Roberto Alomar, who had been serving as a consultant to Major League Baseball, has been placed on the league’s ineligible list after an investigation into a 2014 sexual misconduct allegation.
MLB commissioner Rob Manfred said in a statement Friday that an independent investigation by an external law firm was made into a baseball industry employee’s allegation.
“Having reviewed all of the available evidence from the now completed investigation, I have concluded that Mr. Alomar violated MLB’s policies, and that termination of his consultant contract and placement on MLB’s Ineligible List are warranted,” Manfred said.
“We are grateful for the courage of the individual who came forward. MLB will continue to strive to create environments in which people feel comfortable speaking up without fear of recrimination, retaliation, or exclusion.”
MLB did not disclose further details about the incident.
In a tweet, Alomar said that he was “disappointed, surprised, and upset” but also that he understood MLB’s decision.
My statement: pic.twitter.com/4AXQeDH6vd
— Roberto Alomar (@Robbiealomar) April 30, 2021
Alomar also lost his position as a special assistant with the Toronto Blue Jays. The Blue Jays — for whom Alomar played from 1991 to 1995, winning two World Series titles — expressed support for MLB’s decision and said they would cut all ties with Alomar. A banner honoring Alomar, whose No. 12 was retired by the team, will be removed from the Rogers Centre, as will other acknowledgments of his Toronto career, the Blue Jays said.
The Baseball Hall of Fame, to which Alomar was inducted in 2011, said his enshrinement will remain in place.
“The National Baseball Hall of Fame was shocked and saddened to learn of the news being shared today about Roberto Alomar,” Hall of Fame chairman Jane Forbes Clark said in a statement. “When he was elected to the Hall of Fame by the Baseball Writers’ Association of America in the Class of 2011, Alomar was an eligible candidate in good standing. His plaque will remain on display in the Hall of Fame in recognition of his accomplishments in the game, and his enshrinement reflects his eligibility and the perspective of the BBWAA voters at that time.”
Alomar played for the San Diego Padres, Blue Jays, Baltimore Orioles, Cleveland Indians, New York Mets, Chicago White Sox and Arizona Diamondbacks over a 17-year career. He won World Series with the Blue Jays in 1992 and 1993 and was a 10-time Gold Glove winner at second base and a 12-time All-Star.
Preparing for a large crowd, Baseball Hall of Fame induction ceremony returns to standard seating format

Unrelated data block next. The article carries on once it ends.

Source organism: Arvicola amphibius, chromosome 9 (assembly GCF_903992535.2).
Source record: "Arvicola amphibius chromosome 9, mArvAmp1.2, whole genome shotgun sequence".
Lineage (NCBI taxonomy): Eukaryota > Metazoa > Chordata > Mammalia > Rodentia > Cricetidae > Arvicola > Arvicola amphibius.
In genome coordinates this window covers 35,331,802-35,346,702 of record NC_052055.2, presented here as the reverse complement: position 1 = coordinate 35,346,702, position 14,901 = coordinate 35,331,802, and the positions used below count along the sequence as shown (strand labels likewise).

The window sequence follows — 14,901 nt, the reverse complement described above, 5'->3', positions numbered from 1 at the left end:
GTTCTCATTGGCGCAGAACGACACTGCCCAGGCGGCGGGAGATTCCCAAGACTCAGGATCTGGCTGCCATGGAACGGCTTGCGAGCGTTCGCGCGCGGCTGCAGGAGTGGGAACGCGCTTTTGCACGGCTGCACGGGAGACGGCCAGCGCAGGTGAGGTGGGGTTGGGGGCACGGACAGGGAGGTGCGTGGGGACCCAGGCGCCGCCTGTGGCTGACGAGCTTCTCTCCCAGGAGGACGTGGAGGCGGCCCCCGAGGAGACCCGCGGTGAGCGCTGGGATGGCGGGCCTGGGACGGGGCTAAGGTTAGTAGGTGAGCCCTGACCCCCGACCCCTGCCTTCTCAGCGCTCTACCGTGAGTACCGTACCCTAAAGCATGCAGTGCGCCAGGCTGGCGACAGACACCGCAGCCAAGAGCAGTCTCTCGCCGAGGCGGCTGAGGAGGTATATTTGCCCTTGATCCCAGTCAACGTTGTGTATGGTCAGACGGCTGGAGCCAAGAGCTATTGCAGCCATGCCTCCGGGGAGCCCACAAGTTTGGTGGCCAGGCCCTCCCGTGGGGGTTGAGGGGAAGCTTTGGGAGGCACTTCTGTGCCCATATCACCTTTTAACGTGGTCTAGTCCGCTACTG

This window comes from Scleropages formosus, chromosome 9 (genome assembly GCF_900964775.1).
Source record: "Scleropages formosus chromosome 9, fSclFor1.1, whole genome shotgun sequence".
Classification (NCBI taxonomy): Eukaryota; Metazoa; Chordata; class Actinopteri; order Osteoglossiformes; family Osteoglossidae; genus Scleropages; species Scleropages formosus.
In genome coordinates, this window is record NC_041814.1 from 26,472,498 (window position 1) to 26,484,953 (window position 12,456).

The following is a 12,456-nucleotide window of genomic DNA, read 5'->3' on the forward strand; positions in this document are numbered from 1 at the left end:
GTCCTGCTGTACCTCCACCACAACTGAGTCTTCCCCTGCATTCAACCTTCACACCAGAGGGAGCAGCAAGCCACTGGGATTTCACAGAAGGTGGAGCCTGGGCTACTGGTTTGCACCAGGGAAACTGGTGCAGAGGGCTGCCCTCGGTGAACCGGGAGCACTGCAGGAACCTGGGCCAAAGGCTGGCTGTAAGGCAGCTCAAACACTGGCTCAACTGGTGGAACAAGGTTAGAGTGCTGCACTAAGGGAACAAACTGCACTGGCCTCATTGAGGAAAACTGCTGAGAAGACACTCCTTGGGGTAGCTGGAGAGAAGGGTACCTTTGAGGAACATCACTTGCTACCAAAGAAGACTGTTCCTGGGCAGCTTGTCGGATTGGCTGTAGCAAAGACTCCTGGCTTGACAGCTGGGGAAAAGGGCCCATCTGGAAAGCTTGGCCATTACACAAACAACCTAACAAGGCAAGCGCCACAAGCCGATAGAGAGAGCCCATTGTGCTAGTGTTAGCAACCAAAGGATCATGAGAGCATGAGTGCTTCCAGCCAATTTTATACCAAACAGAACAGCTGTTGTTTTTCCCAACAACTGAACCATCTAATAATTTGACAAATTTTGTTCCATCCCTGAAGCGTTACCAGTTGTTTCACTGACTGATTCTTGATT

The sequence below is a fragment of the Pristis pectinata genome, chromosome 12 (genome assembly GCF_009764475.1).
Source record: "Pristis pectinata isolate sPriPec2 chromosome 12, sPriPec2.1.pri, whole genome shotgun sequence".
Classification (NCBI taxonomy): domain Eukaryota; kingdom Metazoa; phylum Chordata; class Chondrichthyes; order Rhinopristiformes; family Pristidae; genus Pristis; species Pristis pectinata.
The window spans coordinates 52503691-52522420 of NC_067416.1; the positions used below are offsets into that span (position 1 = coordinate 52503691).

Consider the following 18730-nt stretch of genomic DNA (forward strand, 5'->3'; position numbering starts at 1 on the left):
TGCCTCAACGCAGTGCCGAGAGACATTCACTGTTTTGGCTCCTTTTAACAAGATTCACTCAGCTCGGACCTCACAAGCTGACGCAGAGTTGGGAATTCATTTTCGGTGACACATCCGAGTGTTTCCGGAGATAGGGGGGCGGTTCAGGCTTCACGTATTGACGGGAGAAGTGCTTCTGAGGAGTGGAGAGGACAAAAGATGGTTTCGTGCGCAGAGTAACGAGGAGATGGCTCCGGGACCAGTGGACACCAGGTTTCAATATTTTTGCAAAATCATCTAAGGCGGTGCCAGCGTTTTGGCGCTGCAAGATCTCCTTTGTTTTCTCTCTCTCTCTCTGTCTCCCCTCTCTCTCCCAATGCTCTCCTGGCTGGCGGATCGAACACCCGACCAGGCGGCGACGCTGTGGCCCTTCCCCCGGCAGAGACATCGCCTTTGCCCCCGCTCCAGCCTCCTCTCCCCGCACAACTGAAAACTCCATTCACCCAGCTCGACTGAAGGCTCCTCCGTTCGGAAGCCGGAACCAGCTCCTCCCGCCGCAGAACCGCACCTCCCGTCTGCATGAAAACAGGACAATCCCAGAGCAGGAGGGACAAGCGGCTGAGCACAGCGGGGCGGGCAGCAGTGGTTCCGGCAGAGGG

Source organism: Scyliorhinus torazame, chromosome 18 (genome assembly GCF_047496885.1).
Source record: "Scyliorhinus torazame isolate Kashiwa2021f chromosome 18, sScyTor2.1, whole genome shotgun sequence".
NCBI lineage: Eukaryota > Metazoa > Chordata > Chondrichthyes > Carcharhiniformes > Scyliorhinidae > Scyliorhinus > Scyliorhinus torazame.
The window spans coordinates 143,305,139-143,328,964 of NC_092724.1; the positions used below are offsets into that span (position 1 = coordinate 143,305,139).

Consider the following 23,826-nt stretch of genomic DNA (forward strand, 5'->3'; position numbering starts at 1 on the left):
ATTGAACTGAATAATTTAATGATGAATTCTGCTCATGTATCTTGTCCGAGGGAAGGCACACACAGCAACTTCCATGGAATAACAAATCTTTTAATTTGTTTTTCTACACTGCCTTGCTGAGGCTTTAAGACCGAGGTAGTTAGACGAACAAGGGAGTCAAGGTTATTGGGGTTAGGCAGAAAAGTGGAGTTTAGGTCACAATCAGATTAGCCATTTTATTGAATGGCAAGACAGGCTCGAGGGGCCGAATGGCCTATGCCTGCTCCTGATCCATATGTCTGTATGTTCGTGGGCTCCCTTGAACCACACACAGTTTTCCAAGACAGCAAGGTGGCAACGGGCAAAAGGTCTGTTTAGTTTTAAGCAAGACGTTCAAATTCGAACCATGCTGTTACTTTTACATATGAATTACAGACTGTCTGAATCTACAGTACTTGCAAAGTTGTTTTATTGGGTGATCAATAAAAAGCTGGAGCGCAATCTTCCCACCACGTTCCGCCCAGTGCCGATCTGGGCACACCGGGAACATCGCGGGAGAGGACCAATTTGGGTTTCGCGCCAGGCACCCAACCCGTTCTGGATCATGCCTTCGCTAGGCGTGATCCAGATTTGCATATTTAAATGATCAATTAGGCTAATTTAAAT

COOPERSTOWN, N.Y. — The Baseball Hall of Fame’s induction ceremony is returning to its standard seating format, opening the door for another big crowd.
Hall of Fame officials said Monday that tickets will not be required for the event’s free lawn seating area. The ceremony is scheduled for Sept. 8 on the grounds of Clark Sports Center and will honor class of 2020 members Derek Jeter, Marvin Miller, Ted Simmons and Larry Walker. No one was selected this year.
Inductions have been held outside the center since 1992 and the largest crowd was estimated at 70,000 for Cal Ripken Jr. and Tony Gwynn in 2007. The second-largest crowd on record — an estimated 55,000 people — attended the last induction ceremony, in July 2019. Crowds have surpassed 50,000 at five of the past six ceremonies, from 2014-2019. Last year’s was canceled due to the coronavirus pandemic.
The Hall of Fame’s annual awards presentation will remain an indoor, television-only event, on July 24. Al Michaels (2021) and Ken Harrelson (2020) will receive the Ford C. Frick Award for broadcasting excellence, Dick Kaegel (2021) and Nick Cafardo (2020) will receive the Baseball Writers’ Association of America Career Excellence Award, and David Montgomery will receive the Buck O’Neil Lifetime Achievement Award from last year.
New York Mets fire two high-ranking employees after workplace review
NEW YORK — The New York Mets have fired two high-ranking employees and will overhaul their legal and human resources departments on the recommendation of independent investigators hired to review the organization following allegations of sexual misconduct against former manager Mickey Callaway.